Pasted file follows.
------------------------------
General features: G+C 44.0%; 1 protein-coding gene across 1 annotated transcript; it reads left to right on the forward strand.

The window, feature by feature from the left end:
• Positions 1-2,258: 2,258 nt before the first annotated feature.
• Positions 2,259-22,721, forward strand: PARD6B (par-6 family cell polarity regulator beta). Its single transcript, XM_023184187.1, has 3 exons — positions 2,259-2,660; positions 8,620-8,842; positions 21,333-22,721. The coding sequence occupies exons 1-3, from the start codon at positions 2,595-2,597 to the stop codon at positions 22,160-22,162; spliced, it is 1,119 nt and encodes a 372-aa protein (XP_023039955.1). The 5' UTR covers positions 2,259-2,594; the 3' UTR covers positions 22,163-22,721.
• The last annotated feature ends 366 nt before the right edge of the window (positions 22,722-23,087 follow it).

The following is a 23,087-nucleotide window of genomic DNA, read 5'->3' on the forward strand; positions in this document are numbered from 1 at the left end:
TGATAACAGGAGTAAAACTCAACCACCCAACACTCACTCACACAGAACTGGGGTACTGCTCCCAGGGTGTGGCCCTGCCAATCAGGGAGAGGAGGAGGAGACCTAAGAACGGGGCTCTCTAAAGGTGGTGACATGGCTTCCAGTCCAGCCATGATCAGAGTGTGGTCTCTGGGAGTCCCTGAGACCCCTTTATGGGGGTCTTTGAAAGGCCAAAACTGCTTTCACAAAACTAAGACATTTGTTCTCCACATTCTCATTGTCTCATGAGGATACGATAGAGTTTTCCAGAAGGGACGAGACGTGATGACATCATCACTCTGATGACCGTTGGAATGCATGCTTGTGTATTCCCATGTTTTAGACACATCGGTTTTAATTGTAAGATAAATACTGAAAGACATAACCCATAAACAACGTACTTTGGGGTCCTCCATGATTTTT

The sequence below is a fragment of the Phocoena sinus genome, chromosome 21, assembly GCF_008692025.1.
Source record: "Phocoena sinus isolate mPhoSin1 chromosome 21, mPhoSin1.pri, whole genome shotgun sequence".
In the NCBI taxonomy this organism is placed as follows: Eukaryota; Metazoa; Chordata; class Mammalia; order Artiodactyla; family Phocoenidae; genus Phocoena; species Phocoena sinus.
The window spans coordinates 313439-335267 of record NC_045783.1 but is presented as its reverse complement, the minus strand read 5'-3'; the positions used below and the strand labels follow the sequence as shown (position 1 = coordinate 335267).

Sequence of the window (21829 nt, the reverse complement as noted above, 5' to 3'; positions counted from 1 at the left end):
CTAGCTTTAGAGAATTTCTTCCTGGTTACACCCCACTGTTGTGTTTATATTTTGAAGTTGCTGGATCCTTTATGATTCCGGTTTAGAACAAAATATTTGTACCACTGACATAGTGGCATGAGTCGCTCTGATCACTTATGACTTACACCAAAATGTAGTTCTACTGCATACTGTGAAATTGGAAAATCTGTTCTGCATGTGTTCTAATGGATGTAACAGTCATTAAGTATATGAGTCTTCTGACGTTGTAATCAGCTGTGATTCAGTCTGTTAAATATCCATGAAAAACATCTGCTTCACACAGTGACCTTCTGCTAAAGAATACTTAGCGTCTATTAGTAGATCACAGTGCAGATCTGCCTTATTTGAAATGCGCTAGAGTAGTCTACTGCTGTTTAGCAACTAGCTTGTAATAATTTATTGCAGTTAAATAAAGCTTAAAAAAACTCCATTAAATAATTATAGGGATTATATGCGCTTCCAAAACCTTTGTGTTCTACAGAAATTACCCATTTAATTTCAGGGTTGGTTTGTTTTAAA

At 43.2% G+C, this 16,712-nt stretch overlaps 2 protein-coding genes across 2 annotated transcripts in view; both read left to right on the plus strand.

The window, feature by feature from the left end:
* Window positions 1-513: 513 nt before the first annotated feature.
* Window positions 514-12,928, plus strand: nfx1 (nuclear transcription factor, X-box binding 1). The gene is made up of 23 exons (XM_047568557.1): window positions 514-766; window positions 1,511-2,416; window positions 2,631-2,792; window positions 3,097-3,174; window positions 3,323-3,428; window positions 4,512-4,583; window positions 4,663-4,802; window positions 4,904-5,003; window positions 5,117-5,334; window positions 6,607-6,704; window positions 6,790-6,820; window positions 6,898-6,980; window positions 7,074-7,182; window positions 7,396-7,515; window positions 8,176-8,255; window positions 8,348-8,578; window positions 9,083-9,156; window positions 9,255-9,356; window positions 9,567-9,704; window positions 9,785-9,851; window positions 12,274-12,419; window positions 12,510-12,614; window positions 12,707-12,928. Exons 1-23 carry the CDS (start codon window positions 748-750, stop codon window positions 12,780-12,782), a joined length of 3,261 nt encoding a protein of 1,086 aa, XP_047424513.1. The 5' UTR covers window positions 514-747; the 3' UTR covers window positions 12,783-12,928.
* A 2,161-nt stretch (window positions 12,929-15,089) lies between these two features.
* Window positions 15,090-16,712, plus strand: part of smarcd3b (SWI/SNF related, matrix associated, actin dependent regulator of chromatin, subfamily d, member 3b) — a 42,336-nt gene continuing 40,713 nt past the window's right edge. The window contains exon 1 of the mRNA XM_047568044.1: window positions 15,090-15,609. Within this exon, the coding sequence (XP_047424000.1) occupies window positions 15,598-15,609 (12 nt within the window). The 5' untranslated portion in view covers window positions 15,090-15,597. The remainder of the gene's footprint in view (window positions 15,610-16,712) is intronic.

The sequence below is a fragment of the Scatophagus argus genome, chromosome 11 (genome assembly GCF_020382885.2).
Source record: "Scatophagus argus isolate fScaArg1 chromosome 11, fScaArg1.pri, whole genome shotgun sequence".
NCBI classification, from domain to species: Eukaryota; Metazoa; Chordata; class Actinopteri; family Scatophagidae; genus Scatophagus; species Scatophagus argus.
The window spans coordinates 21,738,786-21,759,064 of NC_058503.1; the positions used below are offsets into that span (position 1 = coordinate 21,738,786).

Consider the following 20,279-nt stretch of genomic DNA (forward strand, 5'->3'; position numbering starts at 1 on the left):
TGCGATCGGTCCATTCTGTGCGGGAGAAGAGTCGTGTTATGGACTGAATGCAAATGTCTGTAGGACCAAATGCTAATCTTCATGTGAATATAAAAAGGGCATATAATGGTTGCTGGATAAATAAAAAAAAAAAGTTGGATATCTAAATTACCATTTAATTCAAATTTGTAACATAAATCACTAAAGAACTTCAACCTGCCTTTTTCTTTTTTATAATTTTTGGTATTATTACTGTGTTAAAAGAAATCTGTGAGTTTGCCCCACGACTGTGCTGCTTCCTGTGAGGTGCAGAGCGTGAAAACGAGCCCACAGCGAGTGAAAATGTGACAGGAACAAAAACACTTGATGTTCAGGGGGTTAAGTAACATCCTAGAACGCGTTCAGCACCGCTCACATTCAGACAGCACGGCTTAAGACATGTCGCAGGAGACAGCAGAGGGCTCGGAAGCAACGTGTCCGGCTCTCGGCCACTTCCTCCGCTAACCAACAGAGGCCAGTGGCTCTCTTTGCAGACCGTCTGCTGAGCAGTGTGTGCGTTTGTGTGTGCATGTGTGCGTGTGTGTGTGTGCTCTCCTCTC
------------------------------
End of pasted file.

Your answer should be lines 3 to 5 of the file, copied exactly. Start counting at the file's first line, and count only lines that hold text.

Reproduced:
• Positions 1-2,258: 2,258 nt before the first annotated feature.
• Positions 2,259-22,721, forward strand: PARD6B (par-6 family cell polarity regulator beta). Its single transcript, XM_023184187.1, has 3 exons — positions 2,259-2,660; positions 8,620-8,842; positions 21,333-22,721. The coding sequence occupies exons 1-3, from the start codon at positions 2,595-2,597 to the stop codon at positions 22,160-22,162; spliced, it is 1,119 nt and encodes a 372-aa protein (XP_023039955.1). The 5' UTR covers positions 2,259-2,594; the 3' UTR covers positions 22,163-22,721.
• The last annotated feature ends 366 nt before the right edge of the window (positions 22,722-23,087 follow it).